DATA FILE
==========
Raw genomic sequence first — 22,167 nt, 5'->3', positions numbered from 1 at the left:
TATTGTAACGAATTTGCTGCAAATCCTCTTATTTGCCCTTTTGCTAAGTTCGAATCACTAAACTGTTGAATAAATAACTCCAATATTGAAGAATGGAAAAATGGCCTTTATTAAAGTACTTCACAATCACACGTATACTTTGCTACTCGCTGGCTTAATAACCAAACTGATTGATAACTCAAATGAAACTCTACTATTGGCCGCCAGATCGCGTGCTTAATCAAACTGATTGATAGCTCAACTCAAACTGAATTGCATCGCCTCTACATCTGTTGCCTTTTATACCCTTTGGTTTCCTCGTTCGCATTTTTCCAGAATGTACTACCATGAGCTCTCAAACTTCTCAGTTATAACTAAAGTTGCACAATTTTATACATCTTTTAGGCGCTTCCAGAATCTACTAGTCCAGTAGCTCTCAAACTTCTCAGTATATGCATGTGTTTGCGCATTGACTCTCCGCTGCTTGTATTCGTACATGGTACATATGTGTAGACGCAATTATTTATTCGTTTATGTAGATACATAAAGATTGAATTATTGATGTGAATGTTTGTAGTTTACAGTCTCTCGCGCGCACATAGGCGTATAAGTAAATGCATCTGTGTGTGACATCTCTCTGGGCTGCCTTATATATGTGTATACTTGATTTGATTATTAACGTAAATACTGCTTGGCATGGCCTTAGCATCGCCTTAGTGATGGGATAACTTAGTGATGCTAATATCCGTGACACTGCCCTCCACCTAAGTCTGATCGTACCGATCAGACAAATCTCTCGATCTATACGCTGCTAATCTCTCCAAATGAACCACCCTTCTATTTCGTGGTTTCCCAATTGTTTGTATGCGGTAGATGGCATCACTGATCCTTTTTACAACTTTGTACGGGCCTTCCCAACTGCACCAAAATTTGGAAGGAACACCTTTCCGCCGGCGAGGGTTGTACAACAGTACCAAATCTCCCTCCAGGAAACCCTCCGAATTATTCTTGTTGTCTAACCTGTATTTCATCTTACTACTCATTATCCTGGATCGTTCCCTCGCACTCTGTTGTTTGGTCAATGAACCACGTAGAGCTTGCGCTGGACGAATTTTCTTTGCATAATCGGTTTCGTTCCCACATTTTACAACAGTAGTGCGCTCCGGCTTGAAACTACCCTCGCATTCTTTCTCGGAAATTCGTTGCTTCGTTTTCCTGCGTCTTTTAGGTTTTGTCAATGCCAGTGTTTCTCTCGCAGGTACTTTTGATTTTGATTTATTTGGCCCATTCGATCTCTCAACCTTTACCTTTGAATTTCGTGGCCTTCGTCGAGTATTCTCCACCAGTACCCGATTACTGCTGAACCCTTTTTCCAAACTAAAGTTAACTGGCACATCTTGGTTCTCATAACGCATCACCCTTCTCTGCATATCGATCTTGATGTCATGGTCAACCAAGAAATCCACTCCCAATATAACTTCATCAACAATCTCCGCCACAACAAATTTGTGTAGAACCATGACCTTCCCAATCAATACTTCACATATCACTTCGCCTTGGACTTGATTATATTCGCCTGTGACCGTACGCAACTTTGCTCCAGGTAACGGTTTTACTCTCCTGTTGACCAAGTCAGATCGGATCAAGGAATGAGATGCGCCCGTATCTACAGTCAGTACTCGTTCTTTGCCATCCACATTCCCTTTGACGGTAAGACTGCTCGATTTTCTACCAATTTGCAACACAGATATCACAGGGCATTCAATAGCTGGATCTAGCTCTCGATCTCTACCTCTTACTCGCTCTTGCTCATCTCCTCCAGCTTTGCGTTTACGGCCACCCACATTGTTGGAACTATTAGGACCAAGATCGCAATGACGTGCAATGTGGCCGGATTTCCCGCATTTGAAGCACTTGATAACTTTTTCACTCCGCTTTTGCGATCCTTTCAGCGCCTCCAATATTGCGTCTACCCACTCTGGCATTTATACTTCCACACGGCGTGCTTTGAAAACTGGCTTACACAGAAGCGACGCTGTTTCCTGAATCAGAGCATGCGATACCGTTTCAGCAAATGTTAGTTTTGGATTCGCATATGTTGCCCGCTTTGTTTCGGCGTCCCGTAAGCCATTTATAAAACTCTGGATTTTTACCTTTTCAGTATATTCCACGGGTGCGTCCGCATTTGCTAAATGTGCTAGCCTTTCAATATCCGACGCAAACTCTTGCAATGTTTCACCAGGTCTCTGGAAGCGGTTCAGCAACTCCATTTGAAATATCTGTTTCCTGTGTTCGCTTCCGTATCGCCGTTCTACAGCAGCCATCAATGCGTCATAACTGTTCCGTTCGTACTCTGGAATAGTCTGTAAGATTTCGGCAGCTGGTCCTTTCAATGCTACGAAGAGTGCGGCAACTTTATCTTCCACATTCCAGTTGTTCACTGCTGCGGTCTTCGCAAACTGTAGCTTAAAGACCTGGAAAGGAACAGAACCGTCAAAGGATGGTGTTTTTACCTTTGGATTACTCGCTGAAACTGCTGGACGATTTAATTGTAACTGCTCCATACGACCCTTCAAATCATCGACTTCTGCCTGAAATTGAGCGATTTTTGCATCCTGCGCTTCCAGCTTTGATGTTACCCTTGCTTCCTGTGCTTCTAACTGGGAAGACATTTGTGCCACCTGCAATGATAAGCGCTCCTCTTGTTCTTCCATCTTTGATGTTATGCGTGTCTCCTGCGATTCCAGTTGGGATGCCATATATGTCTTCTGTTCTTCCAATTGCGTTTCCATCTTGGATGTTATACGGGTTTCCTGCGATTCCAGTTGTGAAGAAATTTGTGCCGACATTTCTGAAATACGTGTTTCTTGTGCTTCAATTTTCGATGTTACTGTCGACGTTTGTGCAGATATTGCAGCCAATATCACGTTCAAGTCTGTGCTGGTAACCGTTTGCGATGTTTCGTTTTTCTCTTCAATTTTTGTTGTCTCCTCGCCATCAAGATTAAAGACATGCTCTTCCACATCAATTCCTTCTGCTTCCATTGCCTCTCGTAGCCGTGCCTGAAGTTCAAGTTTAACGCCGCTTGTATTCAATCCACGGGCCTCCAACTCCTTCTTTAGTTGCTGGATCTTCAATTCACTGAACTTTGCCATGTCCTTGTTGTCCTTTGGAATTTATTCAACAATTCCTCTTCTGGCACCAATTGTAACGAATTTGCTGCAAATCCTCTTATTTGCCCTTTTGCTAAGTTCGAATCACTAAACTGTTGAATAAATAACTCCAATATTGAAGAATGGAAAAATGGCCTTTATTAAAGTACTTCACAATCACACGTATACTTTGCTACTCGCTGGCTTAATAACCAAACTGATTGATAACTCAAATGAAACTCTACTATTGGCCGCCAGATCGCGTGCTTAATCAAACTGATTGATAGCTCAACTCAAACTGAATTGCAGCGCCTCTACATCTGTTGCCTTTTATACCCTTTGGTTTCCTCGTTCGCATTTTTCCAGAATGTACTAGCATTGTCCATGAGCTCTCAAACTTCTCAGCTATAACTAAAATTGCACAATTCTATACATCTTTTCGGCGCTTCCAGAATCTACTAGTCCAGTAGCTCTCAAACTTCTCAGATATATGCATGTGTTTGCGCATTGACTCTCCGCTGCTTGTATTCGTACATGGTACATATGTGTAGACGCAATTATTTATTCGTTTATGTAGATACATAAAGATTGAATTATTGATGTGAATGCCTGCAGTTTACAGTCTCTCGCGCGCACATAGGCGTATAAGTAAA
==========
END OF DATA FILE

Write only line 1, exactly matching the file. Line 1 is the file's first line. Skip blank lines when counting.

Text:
Raw genomic sequence first — 22,167 nt, 5'->3', positions numbered from 1 at the left: